12. Why are there bitter herbs in this meal? [Dip romaine into mustard] These bitter herbs remind us that slavery to personal sin and evil around us is bitter. It robs us of joy now and condemns us forever in the fires of hell where there will be weeping and gnashing of teeth.
  13. Why is there only unleavened bread for our meal this day? Leaven represents sin. God told Israel to eat the passover meal of an unblemished, roasted lamb with only unleavened bread. The unleavened bread reminds us that Jesus, as the Lamb of God, was sinless. He alone was qualified to be our Savior. He alone is qualified and able to save us from the bitterness of sin’s consequences.
  14. God the Father, God the Son, and God the Holy Spirit determined together in eternity past that the Son would become a man and die for our sins [Stack 3 pieces of bread. Remove the middle piece and rip it in half. Place one half back in the stack, and “hide” the other half in a napkin.] Jesus, the Son of God, was God manifested in the flesh. He was buried for 3 days and 3 nights in the grave to make clear to men that He had truly died.
  15. Where is the passover lamb for our meal? The lamb is no longer with us because He is in heaven. He only had to die once to pay for all our sins because as God He could pay for all sins to an infinite degree.
  16. What is the reason for the green leaves? [Dip parsley into salt water twice] These green leaves remind us that there is new life in Jesus Christ, and there is a new beginning when we believe in Him. Israel began new when God delivered them through the Red Sea and drowned their enemies.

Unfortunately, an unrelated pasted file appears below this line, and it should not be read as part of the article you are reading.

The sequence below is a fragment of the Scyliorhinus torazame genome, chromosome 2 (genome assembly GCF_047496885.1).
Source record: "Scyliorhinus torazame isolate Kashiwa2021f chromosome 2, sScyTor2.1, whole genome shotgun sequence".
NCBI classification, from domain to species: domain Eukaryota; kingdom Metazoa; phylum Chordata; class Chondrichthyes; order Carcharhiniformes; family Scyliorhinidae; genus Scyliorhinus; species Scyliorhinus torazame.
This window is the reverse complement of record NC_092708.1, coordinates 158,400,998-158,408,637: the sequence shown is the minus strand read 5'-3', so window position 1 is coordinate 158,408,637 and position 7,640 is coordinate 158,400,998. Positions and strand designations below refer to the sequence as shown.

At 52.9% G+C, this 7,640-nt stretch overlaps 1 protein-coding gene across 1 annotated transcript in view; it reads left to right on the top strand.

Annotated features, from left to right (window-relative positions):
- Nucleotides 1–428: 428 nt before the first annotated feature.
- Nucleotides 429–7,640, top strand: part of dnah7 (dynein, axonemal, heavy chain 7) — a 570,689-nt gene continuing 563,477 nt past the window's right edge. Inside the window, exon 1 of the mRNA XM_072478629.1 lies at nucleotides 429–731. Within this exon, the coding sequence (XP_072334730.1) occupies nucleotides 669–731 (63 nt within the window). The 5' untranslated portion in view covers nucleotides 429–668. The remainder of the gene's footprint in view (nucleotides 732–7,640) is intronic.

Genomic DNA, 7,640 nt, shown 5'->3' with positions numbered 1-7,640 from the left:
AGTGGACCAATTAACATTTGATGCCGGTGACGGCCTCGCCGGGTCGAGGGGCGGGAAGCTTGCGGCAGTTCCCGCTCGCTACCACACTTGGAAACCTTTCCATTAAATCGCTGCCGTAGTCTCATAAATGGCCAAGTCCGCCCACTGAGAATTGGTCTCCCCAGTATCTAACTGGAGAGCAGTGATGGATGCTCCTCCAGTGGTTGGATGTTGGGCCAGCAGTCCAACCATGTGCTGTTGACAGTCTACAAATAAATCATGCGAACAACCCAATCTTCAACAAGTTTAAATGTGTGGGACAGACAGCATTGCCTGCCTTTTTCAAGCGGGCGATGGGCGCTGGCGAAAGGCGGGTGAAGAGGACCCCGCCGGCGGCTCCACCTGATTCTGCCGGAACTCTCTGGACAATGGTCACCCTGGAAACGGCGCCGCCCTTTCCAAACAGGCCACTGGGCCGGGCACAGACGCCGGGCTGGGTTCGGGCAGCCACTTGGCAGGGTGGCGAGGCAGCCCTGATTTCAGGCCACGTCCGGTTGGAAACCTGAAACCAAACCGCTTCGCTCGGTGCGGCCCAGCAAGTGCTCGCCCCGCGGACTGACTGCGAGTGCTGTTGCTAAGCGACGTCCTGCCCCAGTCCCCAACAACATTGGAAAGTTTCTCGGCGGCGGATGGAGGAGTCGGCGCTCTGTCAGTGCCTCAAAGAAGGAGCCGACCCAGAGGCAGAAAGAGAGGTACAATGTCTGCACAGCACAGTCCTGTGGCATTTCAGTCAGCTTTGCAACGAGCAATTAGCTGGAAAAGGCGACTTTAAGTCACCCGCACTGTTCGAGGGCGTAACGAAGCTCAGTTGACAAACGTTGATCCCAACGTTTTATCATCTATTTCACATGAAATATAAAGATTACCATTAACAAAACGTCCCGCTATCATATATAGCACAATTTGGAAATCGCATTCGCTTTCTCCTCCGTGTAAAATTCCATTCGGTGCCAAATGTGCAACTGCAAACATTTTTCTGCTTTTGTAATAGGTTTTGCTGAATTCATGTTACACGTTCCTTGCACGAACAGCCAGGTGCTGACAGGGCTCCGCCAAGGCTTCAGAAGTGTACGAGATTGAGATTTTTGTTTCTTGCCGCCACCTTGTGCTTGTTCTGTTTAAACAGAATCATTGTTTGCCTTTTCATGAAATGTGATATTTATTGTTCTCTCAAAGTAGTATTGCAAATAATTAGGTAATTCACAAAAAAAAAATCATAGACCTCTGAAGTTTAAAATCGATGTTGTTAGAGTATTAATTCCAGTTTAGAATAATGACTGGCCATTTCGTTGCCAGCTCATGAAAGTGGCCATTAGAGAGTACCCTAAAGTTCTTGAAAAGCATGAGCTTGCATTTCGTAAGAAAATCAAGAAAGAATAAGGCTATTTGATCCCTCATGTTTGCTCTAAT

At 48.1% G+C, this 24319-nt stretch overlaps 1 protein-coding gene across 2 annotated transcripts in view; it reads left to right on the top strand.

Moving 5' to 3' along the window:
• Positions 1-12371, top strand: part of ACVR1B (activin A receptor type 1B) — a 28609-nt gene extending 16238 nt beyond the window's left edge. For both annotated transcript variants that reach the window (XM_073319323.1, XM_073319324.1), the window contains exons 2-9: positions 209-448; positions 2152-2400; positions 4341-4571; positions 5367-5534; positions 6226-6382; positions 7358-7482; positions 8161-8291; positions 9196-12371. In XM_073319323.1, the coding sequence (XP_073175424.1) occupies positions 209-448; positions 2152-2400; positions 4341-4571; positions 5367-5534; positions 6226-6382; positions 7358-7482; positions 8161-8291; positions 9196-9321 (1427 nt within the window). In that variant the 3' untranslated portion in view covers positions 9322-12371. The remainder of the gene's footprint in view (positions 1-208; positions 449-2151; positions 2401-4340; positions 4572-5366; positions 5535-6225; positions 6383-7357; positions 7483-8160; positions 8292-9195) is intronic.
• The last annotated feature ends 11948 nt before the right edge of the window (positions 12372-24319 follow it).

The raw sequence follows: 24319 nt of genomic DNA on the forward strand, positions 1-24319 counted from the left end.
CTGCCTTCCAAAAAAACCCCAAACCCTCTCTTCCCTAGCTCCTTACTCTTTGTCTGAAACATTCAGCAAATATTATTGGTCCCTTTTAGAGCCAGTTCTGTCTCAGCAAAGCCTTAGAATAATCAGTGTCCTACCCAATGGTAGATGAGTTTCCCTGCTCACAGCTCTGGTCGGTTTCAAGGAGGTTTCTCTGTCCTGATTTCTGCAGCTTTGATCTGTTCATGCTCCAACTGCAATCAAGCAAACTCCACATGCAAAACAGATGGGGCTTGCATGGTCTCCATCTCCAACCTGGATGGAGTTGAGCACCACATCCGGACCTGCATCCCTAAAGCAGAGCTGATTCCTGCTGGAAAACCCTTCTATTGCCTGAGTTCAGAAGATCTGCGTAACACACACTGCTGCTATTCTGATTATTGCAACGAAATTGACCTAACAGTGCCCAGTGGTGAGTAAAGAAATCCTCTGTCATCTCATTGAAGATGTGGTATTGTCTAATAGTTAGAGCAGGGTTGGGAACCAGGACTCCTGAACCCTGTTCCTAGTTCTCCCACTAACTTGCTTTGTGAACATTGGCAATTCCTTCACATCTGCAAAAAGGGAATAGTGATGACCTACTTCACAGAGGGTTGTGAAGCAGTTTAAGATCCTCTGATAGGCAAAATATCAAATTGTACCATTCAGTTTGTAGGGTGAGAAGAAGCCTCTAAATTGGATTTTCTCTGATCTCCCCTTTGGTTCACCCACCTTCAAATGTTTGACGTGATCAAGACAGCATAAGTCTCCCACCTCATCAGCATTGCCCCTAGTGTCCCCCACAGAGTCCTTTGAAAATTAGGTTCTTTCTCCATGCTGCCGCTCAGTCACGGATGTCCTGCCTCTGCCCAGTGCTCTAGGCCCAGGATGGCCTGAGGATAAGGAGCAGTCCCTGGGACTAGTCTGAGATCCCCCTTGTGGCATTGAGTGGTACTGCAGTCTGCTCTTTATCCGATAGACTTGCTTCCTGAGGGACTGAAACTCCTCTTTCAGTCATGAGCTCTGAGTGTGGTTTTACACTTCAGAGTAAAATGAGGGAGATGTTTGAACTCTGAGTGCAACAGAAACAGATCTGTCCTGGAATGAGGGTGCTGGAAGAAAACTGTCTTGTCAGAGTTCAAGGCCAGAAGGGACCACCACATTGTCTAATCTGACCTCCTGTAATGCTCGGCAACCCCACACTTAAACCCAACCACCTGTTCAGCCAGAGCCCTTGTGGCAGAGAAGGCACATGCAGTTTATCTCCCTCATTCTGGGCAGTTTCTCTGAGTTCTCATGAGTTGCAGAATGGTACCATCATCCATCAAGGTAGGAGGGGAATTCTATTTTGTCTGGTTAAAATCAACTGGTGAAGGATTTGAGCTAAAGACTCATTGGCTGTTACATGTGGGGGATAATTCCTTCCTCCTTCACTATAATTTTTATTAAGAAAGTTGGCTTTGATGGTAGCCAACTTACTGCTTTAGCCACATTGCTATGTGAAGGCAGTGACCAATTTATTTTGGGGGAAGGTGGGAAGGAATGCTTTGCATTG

17. Why is there a roasted egg? The egg reminds us that we are born again to be delivered out of condemnation. This is not something we do for ourselves. It is the work of God. His eternal suffering makes possible our eternal life.
  18. What is the reason for the apple dessert? This reminds us that God always fulfills His promise. We can be confident He will not fail to deliver us from sin.
  19. Why did God say to burn the leftover lamb with fire? The Lamb of God saves all those who partake of Him because He suffered the eternal death of hell’s fires for them. Our salvation required that He give His all.
  20. Prayer.
  21. Clear the table of symbols, and set for the main meal.
  22. Main Meal. Chicken and dumpling soup.
  23. After dinner, the hidden bread is “discovered” and served with grape juice.
  24. Why was the bread hidden? The bread was hidden to remind us that Jesus was buried after dying on the cross. But three days later, He was raised, and He lives in heaven today. His victory over death is our victory over death, if we believe in Him to save us. We will not be condemned if we let Him pay for our sins. He leaves the choice up to us.
  25. Prayer.
  26. Sing “Thank you Lord for saving my soul.”

Writing and using a Haggadah to memorialize Christ as the Passover Lamb was enjoyable and gave our family a tradition to teach our children about the significance of the day. I wonder if your family would enjoy it as much as ours did. Please let me know about your experience if you try it.

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4 thoughts on “Enjoy A Christian Haggadah For Passover”

  1. I really like this. I have always been fascinated with the Passover and wondered if there was an application for New Testament Christians. This answers that question. I was able to watch Amir Tsafati’s Passover explanations and found it fascinating however he as a believer in universal church and a Messianic Jew, got the Lord’s Supper misapplied into the Passover he did show some wonderful types in the feast that were illuminating for me. Wish we would have had this two weeks ago so we could have prepared. O Well next year if the Lord does not return before then.